Ads get flashier at Harvard Square T stop

The T today turned on new digital ad screens at Harvard, in a move that could mean "millions of dollars of new advertising revenue for the MBTA in the coming years," the state Department of Transportation says.

Park Street Station, North Station and South Station will also get some of the large-screen TVs to beam ads and service info at the faces of commuters.

Harvard Station is equipped with three 70" Tri-Faced screens in a kiosk in the main atrium and five 55" Landscape Screens; one double-sided on the inbound platform and three single-sided across the track on the inbound platform.



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A good start

The T needs to do more of this. The state is not going to move on any meaningful proposals. There's no appetite for raising taxes or changing the funding model.

But the money has to come from somewhere. Why not advertising?

So why doesn't management take the initative

and demand that the Legislature do something meaningful to address the funding problems or they'll shut down the system?

Depending upon "non fare" sources like advertising revenue to solve the financial morass the MBTA has become is akin to a homeowner stating "Oh, I've got a mortage payment due tomorrow. If I'm lucky, I can find enough coins in the furniture cushions to pay it."

Useful info

How about using the screens to also display useful info, say the departure times for all the buses serving the busway and the streets above?

Oh wait, there's no revenue-enhancing opportunity there, so never mind.

And let's hope the screens are better cleaned than this other lovely relic polluting the Harvard lobby.


south station tv

I often take the 6am acela out of south station. At that time of day, there used to be a peaceful sense of quiet calm in the station as people started their day. On my most recent trip last week, the station is now filled with tacky and obtrusive audio beaming down from the large screen. This is progress? On my cab ride home I can't even turn off the audio that repeats every 20 seconds.

I couldn't *believe* how

I couldn't *believe* how annoying that is.

Do we really need to have "If You See Something, Say Something: The Movie" looping continuously at ear-splitting volume? On two separate screens which are out of sync so the voices talk over each other? It's disrespectful to rail passengers.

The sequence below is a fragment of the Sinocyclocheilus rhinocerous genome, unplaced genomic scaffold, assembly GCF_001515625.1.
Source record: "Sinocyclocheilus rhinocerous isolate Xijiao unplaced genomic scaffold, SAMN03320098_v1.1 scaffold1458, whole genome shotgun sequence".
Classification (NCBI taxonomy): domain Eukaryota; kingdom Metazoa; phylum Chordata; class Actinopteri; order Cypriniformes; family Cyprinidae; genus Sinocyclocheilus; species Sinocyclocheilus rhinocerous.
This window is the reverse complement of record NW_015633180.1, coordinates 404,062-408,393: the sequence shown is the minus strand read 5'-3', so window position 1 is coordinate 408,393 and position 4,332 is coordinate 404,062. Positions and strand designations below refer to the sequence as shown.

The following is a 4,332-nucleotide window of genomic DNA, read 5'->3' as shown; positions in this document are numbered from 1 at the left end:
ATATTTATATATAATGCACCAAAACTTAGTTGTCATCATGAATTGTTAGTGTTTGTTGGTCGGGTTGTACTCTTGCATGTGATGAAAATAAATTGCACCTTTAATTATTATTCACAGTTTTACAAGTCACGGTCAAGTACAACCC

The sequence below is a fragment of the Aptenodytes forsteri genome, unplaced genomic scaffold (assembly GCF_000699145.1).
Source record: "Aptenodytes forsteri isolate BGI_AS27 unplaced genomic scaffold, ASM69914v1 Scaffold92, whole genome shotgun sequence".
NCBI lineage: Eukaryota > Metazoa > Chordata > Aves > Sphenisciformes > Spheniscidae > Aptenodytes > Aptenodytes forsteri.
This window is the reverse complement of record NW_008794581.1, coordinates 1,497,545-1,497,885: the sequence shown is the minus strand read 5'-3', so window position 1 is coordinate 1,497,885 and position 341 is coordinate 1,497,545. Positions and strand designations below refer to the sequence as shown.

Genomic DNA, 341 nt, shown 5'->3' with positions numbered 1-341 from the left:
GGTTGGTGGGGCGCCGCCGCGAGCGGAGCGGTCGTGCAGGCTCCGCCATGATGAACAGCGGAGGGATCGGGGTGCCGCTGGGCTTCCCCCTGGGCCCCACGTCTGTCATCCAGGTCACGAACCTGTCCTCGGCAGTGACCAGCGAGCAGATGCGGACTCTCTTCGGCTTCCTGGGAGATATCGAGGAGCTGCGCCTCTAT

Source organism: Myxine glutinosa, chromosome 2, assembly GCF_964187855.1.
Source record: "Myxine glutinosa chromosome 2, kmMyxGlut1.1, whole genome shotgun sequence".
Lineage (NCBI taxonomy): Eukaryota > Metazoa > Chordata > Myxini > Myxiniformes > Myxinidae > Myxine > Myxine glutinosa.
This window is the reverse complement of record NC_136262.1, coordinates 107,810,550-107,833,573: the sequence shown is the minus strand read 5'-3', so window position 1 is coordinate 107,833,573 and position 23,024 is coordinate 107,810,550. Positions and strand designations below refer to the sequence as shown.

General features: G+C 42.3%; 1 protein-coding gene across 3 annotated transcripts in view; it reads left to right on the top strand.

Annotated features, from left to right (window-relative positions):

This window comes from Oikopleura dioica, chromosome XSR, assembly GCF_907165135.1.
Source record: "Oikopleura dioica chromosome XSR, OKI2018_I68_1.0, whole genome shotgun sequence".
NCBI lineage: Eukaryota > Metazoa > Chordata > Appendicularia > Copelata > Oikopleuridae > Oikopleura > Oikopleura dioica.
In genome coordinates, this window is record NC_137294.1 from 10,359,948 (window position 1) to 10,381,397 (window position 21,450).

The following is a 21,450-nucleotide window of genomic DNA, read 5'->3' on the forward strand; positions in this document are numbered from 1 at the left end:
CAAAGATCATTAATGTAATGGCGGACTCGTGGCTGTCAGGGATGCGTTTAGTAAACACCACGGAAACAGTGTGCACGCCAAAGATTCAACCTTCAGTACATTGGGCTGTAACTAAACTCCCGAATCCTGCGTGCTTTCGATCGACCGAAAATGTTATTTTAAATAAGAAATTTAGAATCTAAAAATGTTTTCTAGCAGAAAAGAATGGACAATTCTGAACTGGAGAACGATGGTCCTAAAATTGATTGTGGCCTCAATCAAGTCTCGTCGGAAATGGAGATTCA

I'm going to send a complaint to [email protected] and I urge you to do the same.

Cab TV

"On my cab ride home I can't even turn off the audio that repeats every 20 seconds."

Oh, those awful screens in the back of the Boston cabs...It's those damn promos for Jimmy Kimmel that keep popping up (I despise him)...and has anyone also experienced that although you *CAN* turn the screens off (or at least stop the ABC promos, etc) that the touch-screen "off" button is VERY hard to make work? Is that done on purpose????

BTW - I notice TV screens are now up in JFK Station as well.

I don't really object to visual mediums

I do object to audio. The MBTA is loud enough,already. The PSA loops are bad enough. The buskers [whom I have nothing personal against] can be incredibly annoying, especially at rush hour. And how about well paced visuals [with the OCCASIONAL audio PSA] telling people to try and act with courtesy in addition to watching their sh*t? It's a sad comment that adults especially, regardless of their socio-economic background, yawn and cough on crowded trains without covering their mouths, barge up and down stairs whichever way they please regardless of making way for people coming in the opposite direction [people should always stay to the right...go up and down stairs on the right], let people get off trains first, rather than acting like a herd of mindless sheep...not passive-aggressively or just selfishly moving slowly or not stepping out of the way of people when you decide to check you FB page.

I was born in NYC

raised in the city and Boston [the city]. In the not that distant past, the norm was for people to be more attentive, and they were [except for tourist]. And people by and large stayed to the right entering and exiting subway stations, let people off trains before barging on, there was far less passive aggressive behavior. And announcements were made asking people to be polite, transit workers would aggressively ask people to not crowd together, let people off before getting on,etc. And they made announcements telling people to watch their bag and wallets because there were pick pockets and thieves operating in the area. I'm not saying people were perfect! But, they were on average more attentive, less self-absorbed than they are today.

And the not covering your mouth when you cough or yawn really gets under my skin. Not just kids, or the 'uneducated', I see 95% of all people doing this. It's just basic politeness when you're around many strangers. People today seem to lack socialization.


I've been around, and yes there are places where people tend to be more polite, if that's the word to use. And there are places where people are far more rude. Another poster mentioned Scandinavia; Scandinavians are almost robotic in public, VERY reserved. I'm sure there are very old cultural reasons for this. The U.S. is a very multicultural and diverse country by comparison. I don't expect attitudes to be like Scandinavian. We need a happy medium,though.